Best Litter Box Habits for Ragdoll Cats

Are you a cat parent looking to master the litter box? Most cat owners will agree, a happy home is one with odor control and a great litter box. A cat can not be his best self at home if he is not happy with his elimination surroundings.
First-time cat owner or an experienced one, these tips and highlights will help ensure the cats in your home are content with their space and litter boxes.

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Ragdoll cat squatting in open litter box facing the wall.


Cats and healthy litter box habits

With a good litter box habit, cats are probably one of the easiest animals to take care of, because they do not demand extra attention and potty indoors. Healthy litter box habits will help provide a stress-free, welcoming, and safe environment within your home for your cat. When a cat has a constantly positive littering experience, it sets understandable boundaries and expectations for your cat to follow in their daily routines. Cat’s love routine.

Clean litter boxes equal happy homes

Cats are very clean animals who like to have their litter pan clean. You can never clean a cat’s litter box too often. Certainly, as humans, we don’t enjoy doing our business on a dirty toilet! Cat’s are extremely sensitive to smell. If you have a hooded litter box, the ammonia odor is trapped in these pans and can be offensive to your cat (and you!).

You should scoop the solid waste daily. Your cat would likely prefer twice daily. Cats have very little tolerance for their previous waste. Once in the morning and once in the evening would be ideal. If you don’t provide them a clean and suitable area to relieve themselves, cats will go find a nice pile of clean clothes to do so on.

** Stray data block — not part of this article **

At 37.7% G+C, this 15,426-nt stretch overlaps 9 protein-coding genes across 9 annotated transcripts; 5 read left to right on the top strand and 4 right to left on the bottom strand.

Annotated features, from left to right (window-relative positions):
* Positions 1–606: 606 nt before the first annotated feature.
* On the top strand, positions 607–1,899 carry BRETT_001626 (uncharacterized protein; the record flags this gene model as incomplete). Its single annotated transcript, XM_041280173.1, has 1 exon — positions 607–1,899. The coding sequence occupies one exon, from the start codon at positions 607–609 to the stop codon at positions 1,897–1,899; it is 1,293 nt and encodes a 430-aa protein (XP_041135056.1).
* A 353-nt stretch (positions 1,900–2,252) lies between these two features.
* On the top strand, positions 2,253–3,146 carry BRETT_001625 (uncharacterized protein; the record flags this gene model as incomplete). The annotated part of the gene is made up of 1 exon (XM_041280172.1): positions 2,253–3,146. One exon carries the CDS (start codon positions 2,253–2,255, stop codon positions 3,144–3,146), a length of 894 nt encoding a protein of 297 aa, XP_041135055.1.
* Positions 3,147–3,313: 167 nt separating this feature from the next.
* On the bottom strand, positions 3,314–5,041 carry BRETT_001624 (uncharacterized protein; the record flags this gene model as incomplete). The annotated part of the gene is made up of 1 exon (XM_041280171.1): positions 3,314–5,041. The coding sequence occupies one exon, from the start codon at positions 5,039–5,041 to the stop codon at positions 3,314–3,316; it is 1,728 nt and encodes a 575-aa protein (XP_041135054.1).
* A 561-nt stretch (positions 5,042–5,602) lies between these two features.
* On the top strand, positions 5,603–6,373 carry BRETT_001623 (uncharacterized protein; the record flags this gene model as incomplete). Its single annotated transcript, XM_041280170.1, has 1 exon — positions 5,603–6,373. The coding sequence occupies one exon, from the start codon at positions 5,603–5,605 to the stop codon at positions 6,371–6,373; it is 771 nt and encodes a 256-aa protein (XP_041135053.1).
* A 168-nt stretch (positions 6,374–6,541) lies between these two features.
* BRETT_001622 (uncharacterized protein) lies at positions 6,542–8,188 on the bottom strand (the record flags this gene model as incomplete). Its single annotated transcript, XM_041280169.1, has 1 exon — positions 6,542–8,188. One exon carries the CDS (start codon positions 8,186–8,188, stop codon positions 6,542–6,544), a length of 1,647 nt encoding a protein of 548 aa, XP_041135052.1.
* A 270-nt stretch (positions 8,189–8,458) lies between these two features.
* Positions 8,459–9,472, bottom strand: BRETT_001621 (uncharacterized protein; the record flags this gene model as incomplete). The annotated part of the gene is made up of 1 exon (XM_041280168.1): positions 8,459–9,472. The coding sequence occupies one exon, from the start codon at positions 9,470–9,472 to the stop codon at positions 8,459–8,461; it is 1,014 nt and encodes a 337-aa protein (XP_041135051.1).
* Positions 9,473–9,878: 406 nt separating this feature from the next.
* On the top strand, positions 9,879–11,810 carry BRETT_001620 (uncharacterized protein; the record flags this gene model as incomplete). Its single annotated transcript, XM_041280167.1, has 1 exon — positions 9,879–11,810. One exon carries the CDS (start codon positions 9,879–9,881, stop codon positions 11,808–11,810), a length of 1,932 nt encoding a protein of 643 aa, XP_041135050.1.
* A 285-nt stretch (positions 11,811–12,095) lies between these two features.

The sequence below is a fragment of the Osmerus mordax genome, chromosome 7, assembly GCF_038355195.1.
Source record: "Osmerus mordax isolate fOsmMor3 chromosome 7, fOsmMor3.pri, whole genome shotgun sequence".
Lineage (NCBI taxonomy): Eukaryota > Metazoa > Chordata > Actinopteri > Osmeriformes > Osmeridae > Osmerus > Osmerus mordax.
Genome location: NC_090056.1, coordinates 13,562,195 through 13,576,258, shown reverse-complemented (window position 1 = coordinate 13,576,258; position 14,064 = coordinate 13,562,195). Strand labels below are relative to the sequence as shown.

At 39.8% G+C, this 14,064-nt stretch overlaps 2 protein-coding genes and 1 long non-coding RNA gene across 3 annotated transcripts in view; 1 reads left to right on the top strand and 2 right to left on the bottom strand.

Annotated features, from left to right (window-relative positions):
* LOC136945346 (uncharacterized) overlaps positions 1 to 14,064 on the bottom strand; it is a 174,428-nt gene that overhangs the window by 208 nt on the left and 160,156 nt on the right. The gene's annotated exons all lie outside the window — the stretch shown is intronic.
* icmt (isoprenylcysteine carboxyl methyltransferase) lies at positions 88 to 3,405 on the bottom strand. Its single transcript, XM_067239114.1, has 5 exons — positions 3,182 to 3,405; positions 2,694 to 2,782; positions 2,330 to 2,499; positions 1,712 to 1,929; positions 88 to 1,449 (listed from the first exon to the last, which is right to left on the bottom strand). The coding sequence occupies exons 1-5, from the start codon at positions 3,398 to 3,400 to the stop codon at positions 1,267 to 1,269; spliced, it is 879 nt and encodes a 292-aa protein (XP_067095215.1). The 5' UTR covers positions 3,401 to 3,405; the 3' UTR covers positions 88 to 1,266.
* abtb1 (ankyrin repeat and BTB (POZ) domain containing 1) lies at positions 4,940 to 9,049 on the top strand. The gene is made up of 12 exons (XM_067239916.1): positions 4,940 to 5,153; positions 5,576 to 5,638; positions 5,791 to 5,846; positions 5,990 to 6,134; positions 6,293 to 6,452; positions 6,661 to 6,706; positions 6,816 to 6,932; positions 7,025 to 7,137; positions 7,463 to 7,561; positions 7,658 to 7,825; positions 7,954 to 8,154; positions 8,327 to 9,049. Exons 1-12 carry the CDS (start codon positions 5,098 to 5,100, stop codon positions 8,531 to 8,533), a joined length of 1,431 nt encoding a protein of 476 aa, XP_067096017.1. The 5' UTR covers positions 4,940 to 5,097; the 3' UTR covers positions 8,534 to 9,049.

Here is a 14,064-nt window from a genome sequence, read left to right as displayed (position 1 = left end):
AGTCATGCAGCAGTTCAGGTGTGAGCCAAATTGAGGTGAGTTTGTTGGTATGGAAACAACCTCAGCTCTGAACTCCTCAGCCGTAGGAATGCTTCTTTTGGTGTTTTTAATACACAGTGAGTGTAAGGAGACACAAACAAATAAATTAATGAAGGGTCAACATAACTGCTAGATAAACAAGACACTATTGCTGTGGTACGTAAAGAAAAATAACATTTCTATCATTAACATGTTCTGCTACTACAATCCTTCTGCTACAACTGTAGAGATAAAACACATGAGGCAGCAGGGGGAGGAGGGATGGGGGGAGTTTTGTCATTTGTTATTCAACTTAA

Above anything else, keeping your cat’s box cleaned is the biggest priority.

What Type of Litter Box Is Best?

Larger litter pans

You will need a larger litter pan to accommodate your adult Ragdoll cat. This breed of cat prefers plenty of room to do their business. Since your Ragdoll cat is larger than the average cat, she will also produce larger fecal matter, so you will want to make sure you clean the litter pan twice daily.

Commercial boxes are generally not big enough for large cats and do not make any hooded boxes that are even close to being large enough. So a good substitute is to use storage containers, like ones made by Sterlite or Rubbermaid. The various dimensions and high sides provide a safely enclosed feel and your Ragdoll will not feel cramped.

Disposable litter trays

The real reason that litterboxes or storage totes converted to litterboxes smell, is the type of surface finish on the tooling.

Many storage totes and even litterboxes have a bead or sandblasted finish as the molded texture, and these microscopic pits and peaks trap dried urine.

Harold Schuster of the NVR Miss Litterbox

With a disposable litter tray, pits and peaks aren’t a problem because you are disposing of the entire tray regularly. The urine is not absorbed into the sides or bottom of the box.

Robot litter boxes

Cat owners who detest the litter scooping or simply find it hard to remember to scoop daily may learn to love an automatic litter box. These little litter-robot scoops away your cat’s mess for you, leaving you with an assurance that your cat will always walk into a clean space to do its business.

Every robot litter box is equipped with a waste drawer. You will want to make sure you are emptying it regularly.

I have reviewed several options for automatic litter boxes. You will need to do your research to find out if this setup is the best box option for your cat and your home.

Where Should I Place My Litter Box?

Like any prime real estate, location is key, and the location of the litter box will play an enormous part in your cat’s elimination routines and habits. Unlike dogs, cats are much more particular when it comes to waste management and where they will, or will not, do their squatting.

To ensure the best behavior from a kitty, cat owners must grasp the importance the location of the cat’s litter box plays.

Quiet

High-traffic areas are not ideal locations to place your cats’ toilets. Cat’s don’t like being startled or caught off guard. It is difficult for the cat to relax and assess the right spot in the litter box to drop their business if they are having to constantly guard their surroundings.

Quiet areas, away from noise and chaos, will allow your cat to remain calm and focus on what they come there to do.

Away from food